There are weekends when you don’t want to wake up. Or wake up late and just walk down to the nearest Sagar/Udipi place and have a multi-course breakfast at leisure. Polish off a Wada Sambar or a Masala Dosa ( or a two), demolish a couple of Idlis and savour everything with a steaming Davara of Filter Kaapi. And if you have a sweet tooth like me, finish off the meal with a Kesari Bath. And as you can see, I am purist. So, if you try a Paneer Dosa or a Baby Corn Dosa on a lovely morning which is supposed to kickstart your awesome weekend, I WILL judge you.
And then, there are days, when you have already made up your mind to venture into unknown territories of your cooking skills. So, even before your alarm rings you are skipping with joy, with the anticipation of how things will turn out. Thats exactly what happened the day I decided to make Medu Vadai!
First Attempt at Medu Vadai/Ulundu Vadai/Black Lentil Fritters with Tiffin Sambar/Pasi Parappu Sambar and Chutney with Filter Kaapi ~ Breakfast 7 of #100happybreakfasts ! #southindian #Breakfast #vada #vadai #meduvada #meduvadai #ulunduvadai #vegan #lentils #fromscratch #dairyfree #glutenfree #paleo #tambram #mealplanning #bangaloreigers #instafood #instabreakfast #igers #srujans100happybreakfasts #food52 #healthyfoodporn #filtercoffee #coffee #southindianfiltercoffee #morningcoffee #brekkie #whatsonmyplate #whatsforbreakfast
Before I start ranting about the recipe, for the folks not so familiar with Medu Vadai, here is a brief background. Vadai is a term for fritters usually made of lentil batter. Medu Vadai where medu means ‘soft’ in Tamil, is a doughnut shaped fritter made of a light fluffy batter of ground skinned black lentils, into which bits of coconut, cumin and green chillies and then deep fried. Usually eaten with a moderately spiced lentil soup called Sambar, it is a calorie-bomb, no doubt about that. But it is heart warming for sure. If you are visiting Southern India, do not miss this which isn’t very difficult to get since it sold at almost all South Indian eateries, from a small roadside eateries to swanky restaurants.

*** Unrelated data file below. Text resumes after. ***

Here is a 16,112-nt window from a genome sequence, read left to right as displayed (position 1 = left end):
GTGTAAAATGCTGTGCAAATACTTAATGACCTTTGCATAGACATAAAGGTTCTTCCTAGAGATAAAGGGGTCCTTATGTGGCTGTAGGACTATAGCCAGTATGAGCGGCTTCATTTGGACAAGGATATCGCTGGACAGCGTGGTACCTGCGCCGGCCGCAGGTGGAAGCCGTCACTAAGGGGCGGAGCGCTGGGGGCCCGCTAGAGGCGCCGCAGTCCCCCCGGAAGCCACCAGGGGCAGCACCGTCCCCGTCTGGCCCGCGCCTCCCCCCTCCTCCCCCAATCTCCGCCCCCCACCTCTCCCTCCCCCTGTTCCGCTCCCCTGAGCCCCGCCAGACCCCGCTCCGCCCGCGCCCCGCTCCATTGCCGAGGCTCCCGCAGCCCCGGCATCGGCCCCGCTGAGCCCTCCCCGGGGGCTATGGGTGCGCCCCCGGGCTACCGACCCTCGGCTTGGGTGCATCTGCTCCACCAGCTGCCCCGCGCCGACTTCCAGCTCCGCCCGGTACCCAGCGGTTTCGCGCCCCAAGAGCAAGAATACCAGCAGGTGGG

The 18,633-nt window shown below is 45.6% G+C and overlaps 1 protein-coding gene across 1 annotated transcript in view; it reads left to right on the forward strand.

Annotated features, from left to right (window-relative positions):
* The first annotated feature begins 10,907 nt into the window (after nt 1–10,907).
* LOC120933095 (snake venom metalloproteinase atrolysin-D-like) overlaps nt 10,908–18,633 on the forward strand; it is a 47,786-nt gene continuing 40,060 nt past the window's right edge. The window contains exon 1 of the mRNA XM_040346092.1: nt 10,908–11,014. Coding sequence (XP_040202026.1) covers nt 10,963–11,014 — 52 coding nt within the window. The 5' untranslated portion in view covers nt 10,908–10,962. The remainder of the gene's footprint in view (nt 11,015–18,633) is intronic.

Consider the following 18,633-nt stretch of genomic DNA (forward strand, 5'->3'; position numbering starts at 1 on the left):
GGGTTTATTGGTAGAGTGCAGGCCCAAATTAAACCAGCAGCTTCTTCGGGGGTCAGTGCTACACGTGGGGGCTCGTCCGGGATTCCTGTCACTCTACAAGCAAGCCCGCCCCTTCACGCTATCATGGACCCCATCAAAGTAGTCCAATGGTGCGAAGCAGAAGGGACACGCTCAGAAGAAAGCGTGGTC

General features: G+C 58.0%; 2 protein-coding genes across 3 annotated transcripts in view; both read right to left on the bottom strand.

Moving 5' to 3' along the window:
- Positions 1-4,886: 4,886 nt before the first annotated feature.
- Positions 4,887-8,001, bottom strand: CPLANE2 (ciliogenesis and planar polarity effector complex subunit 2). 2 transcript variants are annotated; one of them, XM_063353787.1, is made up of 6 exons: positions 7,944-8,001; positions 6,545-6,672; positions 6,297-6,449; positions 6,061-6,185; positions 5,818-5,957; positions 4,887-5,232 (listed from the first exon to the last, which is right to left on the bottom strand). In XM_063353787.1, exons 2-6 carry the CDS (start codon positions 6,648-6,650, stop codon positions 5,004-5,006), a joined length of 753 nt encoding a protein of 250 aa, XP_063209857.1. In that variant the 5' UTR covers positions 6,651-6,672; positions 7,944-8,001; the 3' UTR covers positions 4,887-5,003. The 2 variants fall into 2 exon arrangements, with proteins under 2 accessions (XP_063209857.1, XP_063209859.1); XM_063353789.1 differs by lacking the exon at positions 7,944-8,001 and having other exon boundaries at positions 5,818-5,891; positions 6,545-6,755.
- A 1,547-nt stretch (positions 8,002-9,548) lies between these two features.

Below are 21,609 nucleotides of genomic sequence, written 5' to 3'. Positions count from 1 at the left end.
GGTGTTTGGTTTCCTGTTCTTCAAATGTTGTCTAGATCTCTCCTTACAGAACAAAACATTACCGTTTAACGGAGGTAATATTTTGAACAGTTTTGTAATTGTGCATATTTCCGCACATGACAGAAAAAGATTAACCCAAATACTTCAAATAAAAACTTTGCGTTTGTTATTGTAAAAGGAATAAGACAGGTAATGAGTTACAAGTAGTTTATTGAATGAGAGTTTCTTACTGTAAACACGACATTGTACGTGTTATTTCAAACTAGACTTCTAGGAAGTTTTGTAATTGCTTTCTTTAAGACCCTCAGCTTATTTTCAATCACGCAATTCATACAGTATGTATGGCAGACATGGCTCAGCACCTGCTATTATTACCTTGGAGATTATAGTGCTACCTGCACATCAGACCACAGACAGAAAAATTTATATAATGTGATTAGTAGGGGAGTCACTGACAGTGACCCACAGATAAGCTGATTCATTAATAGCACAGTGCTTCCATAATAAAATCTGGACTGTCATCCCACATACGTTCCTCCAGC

So then, off to how I made it!
Ingredients: (makes about 6-7 Vadais depending on size)
- Urad Daal, split and skinned black lentils – 1/2 cup
- Green Chilly – 1 chopped (optional)
- Peppercorns – whole, 3 or 4 (optional)
- Fresh Coconut – chopped into small bits, 2 tbsp
- Curry Leaves – 8 to 10, roughly torn or chopped
- Semolina – 1 tbsp
- Rice Flour – 2 tbsp
- Salt – about 1 tsp, or to taste
- Soak Urad Daal for 4 hours or more. I usually soak it overnight and grind it the next morning for breakfast.
- Grind the dal in a wet stone grinder if you have one, or use a mixer/grinder/food processor jar meant for wet grinding. It has to been done quite patiently by adding very small quantities of water at a time. Keep scrapping the sides of the jar in between.
- Finally when the batter is thick, smooth and fluffy, transfer it to a bowl. Quick Test: To check if the batter is of correct consistency, drop a small amount in bowl of water. The batter should float to the top.
- Add the remaining ingredients and mix well.
- Heat oil in a deep pan.
- Take a small bowl of water. Dip your fingers into the bowl and wet them properly. Take some batter onto your finger, roughly size of a large lemon. Make a hole in the centre with your thumb. You can also do this step on a sheet of plastic, like a cut open ziploc bag.
- Please be very careful with this step, since you are handling hot oil. Invert the shaped batter from your fingers into the pan of hot oil.
- Turn the flame to medium and fry till the exteriors are crisp and golden brown.
- Remove from oil with a slotted spoon on a plate lined with absorbent paper.
- Repeat with the remaining batter.
- Serve hot dunked into Sambar accompanied by Coconut Chutney.
Note: I will update the recipes for Sambar and Coconut Chutney in the upcoming posts.